Our London trip is fast-approaching, and while I’m not stressing over learning a new language or wondering what the weather will be like (I know it will be freezing!), I am completely overwhelmed by all of the must-see sites and attractions that London and the surrounding area has to offer. For a first timer, a 7-night trip seemed more than long enough, until I realized that even with 7 nights, there is no way we could fit in everything (and do it well). So, we decided to map out a detailed, tentative itinerary (to be changed while we’re there, I am sure!). As a warning, this post is going to be lengthy and wordy, but hopefully it will help show how we came up with our plans.
Ryan has been to London twice before, and so he has seen many of the major sites. That being said, most of them are worth visiting again, so we really aren’t taking into account what he’s already seen. I made a list of the top 10 sites we wanted to visit, as well as additional attractions and things to do. The list is no where near exhaustive, but we had to start out with something manageable. We tried to rank the sites in order of priority, but changed our mind as we were planning out which thing to do or see on each day.
Here are the sites we considered: Tower of London*, British Museum*, British Library, St. Paul’s Cathedral*, Westminster Abbey*, London Eye*, Churchill War Rooms and Museum*, Tate Modern, Parliament*, and National Gallery*.
Westminster Abbey and other sites in London.
Here are the other attractions, areas, things we wanted to fit in (including day trips): Day trip to Bath and possibly Stonehenge, day trip to Brussels*, Hampton Court Palace, Kew Gardens, Windsor, Covent Garden*, Portobello market* (Notting Hill – Saturdays), a musical* (Les Mis is on the top of our list), Christmas Market(s)*, outdoor ice skating*, Greenwich*, the Docklands*, Harrod’s*, walks* (through the Westminster area, West End area, Southbank area), Hyde Park*.
To say that it took a lot of discussion and shifting around to make this schedule work would be an understatement. But I do think we ended up with an awesome itinerary, allowing flexibility. So, without further ado, here is our tentative schedule:
Sunday: check-in, wander around close to our hotel (which is near the Green Park metro stop) – Hyde Park, Harrod’s, part of the West End walk. If we aren’t too tired, potentially check out the Southbank Christmas Market (or a different one).
Monday: Pick up theatre tickets (“half price” same day tickets – ticket booth opens at 10am), “The City” walk (starts at Trafalgar Square) – make a stop at the Twingings Tea Shop, St. Paul’s Cathedral (after lunch, spend two or so hours here), Churchill War Rooms and Museum, quick dinner and then the musical!
Tuesday: Tower of London (get there at 9am for less tourists) – allow 4ish hours, lunch, Westminster Abbey (2 hours), London Eye, Parliament after dinner (open late)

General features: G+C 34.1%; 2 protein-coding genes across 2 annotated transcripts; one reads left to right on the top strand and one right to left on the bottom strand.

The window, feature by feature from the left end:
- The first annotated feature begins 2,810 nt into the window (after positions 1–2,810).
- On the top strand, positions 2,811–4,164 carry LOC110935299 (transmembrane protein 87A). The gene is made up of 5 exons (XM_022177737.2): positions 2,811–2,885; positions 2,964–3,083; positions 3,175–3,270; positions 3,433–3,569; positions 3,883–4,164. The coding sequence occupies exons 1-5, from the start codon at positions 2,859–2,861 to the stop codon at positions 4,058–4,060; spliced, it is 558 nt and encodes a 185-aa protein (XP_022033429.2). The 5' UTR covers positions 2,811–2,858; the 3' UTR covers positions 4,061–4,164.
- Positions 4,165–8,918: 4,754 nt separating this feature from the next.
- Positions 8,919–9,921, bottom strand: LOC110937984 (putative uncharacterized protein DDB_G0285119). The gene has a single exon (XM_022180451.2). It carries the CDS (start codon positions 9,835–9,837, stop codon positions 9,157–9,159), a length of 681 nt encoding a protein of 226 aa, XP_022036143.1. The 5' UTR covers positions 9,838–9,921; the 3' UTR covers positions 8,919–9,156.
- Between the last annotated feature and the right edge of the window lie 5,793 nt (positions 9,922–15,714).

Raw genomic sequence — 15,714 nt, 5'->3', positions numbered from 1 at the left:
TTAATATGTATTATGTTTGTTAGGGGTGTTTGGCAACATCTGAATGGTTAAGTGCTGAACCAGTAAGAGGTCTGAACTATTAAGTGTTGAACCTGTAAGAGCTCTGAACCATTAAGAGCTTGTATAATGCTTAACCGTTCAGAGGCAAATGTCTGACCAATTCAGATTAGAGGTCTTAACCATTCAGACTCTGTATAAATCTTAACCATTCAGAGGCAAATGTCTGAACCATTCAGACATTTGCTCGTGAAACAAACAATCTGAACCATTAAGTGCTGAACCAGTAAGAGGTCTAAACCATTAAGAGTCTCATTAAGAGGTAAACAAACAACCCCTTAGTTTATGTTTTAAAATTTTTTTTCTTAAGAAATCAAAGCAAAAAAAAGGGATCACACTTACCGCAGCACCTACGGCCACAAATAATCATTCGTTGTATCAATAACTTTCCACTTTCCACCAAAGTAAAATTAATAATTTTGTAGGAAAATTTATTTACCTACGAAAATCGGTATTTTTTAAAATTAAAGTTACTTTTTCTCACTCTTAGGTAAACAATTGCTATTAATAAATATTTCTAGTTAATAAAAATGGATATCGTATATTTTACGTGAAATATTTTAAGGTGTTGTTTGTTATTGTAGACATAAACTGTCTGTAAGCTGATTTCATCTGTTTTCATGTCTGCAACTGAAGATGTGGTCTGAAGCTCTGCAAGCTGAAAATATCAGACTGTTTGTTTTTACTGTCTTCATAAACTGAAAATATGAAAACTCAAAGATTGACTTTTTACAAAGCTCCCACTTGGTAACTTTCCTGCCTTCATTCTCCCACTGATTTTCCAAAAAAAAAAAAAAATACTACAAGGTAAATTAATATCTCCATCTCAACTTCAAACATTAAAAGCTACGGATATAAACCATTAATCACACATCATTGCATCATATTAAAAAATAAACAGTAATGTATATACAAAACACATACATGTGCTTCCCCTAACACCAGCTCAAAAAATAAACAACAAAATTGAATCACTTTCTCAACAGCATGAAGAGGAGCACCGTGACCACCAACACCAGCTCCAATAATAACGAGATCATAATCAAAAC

Wednesday: day trip to Brussels, Belgium. Leave at 8:57 and return on the 17:56 train. Christmas Market after dinner, if we aren’t too tired and haven’t been yet. We haven’t booked this yet, but we were originally thinking that we would take this trip on Friday, only to find out that the train tickets were almost double! If, for some reason, the train tickets increase too much in price, this trip may not happen. If that’s the case, we have several options: Windsor, Hampton Court and Kew Gardens, a trip to Stonehenge (since we decided to only go to Bath), a day to wander in London, etc.
Thursday: Greenwich (quick visit), Docklands, “Bankside Walk” – Borough Market and yummy-looking cheese shop, ice skating or Christmas Market after dinner
Friday: day trip to Bath – leave in order to get there around 10am or so, return by 18:00 or 19:00. National Gallery (open late on Fridays until 21:00)
Saturday: Portobello Market (Notting Hill), British Museum, Convent Garden, ice skating/Christmas Market after dinner if no time on a previous day.
Trying to come up with a realistic, but packed, itinerary was difficult, but we started by looking at days that attractions were closed and days they opened early or later or stayed open late. We also considered which sites might be better visited in the morning vs afternoon vs night (reviews online, Rick Steves, personal preference). We arrive on a Sunday around 11am, and I have to assume that I won’t sleep at all on the plane, and will be exhausted, and we leave the following Sunday around 3pm, but do not want to plan anything for that morning.
While this itinerary is more realistic than most I’ve put together, I realize that it is very unlikely that this will go exactly as planned, and we’re okay with that. The main motivation for creating this itinerary (besides convincing myself that we can get a lot done in 6 full days) was to see if we could fit in both of our day trips, and if so, which days those should fall on. The Brussels train ticket will be cheaper if purchased ahead of time, and the Bath trip was originally going to include a third party taxi/tour company, so booking ahead would have been essential.
And finally, you may notice the lack of restaurants and bars on the itinerary. We are definitely excited to try some London fare (such as fish and chips washed down with beer) and ethnic foods, but for the most part, we would rather depend on recommendations while we’re there. So far, the recommended restaurants have been absolutely amazing, and with so many different options in London, it seems silly to do the choosing while we’re 5,500 miles away.
* Sites and attractions that made it on our itinerary.